For the next twenty years, Godward would live and work in various artist studios throughout London, including Bolton Studios, a hive for classical artists, and the quiet, reclusive No. 410 Fulham Road. He filled his studios with marbles, ancient statues, and antique objects to create a Graeco-Roman environment and bring his imaginary world to life. He selected his models from a small pool of professionals and had a strong preference for those with Italian features, which he believed made his images convincingly classical. In his portrayal of these women, he eschewed the ‘classical’ ideal to capture their personalities, true features, and warm bodies. Godward then clothed these bodies in a variety of brightly coloured, ethereal robes and stolas and set them against stunningly depicted classical scenes.
The years 1910 and 1911 mark the height of Godward’s fame in the British and international art world. A year later he relocated to Italy, where he would reside for the next ten years, While in Rome, Godward lived and worked at the eccentric Villa Stohl-Fern, a collection of artists studios with an extensive sculpture garden, luscious foliage, and exotic wildlife. At first Godward found this villa a haven for the classically-minded but as more and more artists were drawn to modernism, he began to feel the gnaw of isolation. In poor health and with low spirits, Godward eventually returned to London in 1921.
Only three oil paintings, including Contemplation
were produced after Godward’s return to London. His agent Eugene Cremetti purchased Contemplation
for £125, suggesting that Godward was not in any serious financial difficulties. In December 1922, Godward committed suicide, perhaps driven to this tragic end because of a painful illness or deep depression, leaving the cheque from Cremetti and a blank canvas. As the last of his paintings before this bitter conclusion, Contemplation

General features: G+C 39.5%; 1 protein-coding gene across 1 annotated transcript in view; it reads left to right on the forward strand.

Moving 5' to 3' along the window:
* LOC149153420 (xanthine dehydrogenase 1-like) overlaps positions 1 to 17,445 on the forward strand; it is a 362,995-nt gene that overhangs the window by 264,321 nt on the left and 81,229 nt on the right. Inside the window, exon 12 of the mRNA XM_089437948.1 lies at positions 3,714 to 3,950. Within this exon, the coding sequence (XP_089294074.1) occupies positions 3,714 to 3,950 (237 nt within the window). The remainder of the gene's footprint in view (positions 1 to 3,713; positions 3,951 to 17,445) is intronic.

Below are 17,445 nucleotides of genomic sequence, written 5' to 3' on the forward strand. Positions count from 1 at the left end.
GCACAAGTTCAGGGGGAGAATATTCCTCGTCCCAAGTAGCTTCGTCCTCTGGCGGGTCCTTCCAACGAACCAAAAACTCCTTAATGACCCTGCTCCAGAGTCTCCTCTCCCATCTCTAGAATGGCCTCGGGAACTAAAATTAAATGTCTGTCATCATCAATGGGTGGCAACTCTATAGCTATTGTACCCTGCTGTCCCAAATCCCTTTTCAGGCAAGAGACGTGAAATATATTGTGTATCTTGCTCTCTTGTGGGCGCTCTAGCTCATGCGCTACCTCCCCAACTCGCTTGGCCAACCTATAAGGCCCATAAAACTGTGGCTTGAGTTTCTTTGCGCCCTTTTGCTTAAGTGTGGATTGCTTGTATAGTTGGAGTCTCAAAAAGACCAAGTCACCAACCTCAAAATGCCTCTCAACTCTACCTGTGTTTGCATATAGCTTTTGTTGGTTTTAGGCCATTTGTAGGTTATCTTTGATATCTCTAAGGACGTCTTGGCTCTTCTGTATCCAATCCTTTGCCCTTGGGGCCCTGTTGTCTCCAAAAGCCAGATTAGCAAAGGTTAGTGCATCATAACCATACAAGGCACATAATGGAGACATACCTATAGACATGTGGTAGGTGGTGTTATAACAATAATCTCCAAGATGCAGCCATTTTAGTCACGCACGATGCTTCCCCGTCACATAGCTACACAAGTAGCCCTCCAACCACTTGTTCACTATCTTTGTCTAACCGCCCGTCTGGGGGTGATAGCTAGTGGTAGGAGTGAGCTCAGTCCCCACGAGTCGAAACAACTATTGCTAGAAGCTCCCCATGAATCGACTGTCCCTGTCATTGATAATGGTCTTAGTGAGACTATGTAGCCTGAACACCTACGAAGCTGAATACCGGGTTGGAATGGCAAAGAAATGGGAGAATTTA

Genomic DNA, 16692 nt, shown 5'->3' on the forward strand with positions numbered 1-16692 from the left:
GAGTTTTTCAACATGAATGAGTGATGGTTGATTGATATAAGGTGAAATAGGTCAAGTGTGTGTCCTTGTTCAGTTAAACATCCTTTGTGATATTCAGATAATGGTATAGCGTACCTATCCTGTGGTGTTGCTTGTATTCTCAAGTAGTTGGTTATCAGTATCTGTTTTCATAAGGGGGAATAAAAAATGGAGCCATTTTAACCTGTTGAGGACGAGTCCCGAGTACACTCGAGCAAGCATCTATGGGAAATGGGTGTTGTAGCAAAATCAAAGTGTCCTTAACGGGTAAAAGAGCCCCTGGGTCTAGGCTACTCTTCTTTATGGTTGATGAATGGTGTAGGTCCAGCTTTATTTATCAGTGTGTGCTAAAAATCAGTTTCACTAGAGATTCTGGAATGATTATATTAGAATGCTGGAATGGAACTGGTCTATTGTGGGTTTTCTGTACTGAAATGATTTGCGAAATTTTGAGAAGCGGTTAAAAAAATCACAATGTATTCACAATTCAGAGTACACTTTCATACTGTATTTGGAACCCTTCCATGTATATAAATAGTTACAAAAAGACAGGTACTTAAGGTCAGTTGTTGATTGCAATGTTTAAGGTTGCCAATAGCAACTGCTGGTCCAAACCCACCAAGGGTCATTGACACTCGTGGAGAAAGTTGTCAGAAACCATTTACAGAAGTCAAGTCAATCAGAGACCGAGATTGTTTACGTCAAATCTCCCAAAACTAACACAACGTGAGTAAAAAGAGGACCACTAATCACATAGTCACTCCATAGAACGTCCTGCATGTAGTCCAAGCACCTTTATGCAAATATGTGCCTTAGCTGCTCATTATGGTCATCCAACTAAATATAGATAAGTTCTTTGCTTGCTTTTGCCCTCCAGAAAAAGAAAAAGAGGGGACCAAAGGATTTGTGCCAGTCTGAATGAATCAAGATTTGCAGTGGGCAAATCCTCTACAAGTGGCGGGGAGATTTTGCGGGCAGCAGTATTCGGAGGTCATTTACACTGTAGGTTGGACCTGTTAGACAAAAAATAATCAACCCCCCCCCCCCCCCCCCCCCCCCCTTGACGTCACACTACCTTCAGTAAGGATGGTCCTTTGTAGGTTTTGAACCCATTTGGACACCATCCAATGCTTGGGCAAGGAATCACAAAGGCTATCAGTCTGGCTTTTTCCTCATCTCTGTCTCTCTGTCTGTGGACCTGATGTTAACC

is infused with profound significance.
The details of the inquest into Godward’s death revealed the likely name of the woman who posed for Contemplation
. An artist’s model named Marietta Avico of Tottenham Court Road gave evidence that she was one of the last people to see Godward alive. She stated that she had known him for eighteen months which places their meeting in the spring of 1921 when the artist returned to London from Rome. It is likely therefore that she was the model for all of his last pictures of 1921 and 1922 which appears to depict the same light-brunette woman with a strong profile; including the profile portraits entitled Praxilla
(sold in these rooms, 12 June 2003, lot 215), Ismene
(Christie’s, South Kensington, 16 January 1980, lot 67), Crispinella
(Sotheby’s, Belgravia, 12 June 1973, lot 144), Megilla
(offered in these rooms, 13 November 2012, lot 15). She clearly knew him well enough for him to confide in her of his gloominess and his belief that sixty was an old enough age for any man; a curiously intimate comment for an artist to make to a professional model. A photograph in the Godward family collection dated c.1921 probably depicts Marietta.
We are grateful to Vern Swanson for his assistance with the cataloguing of this lot which will be included in his forthcoming monograph.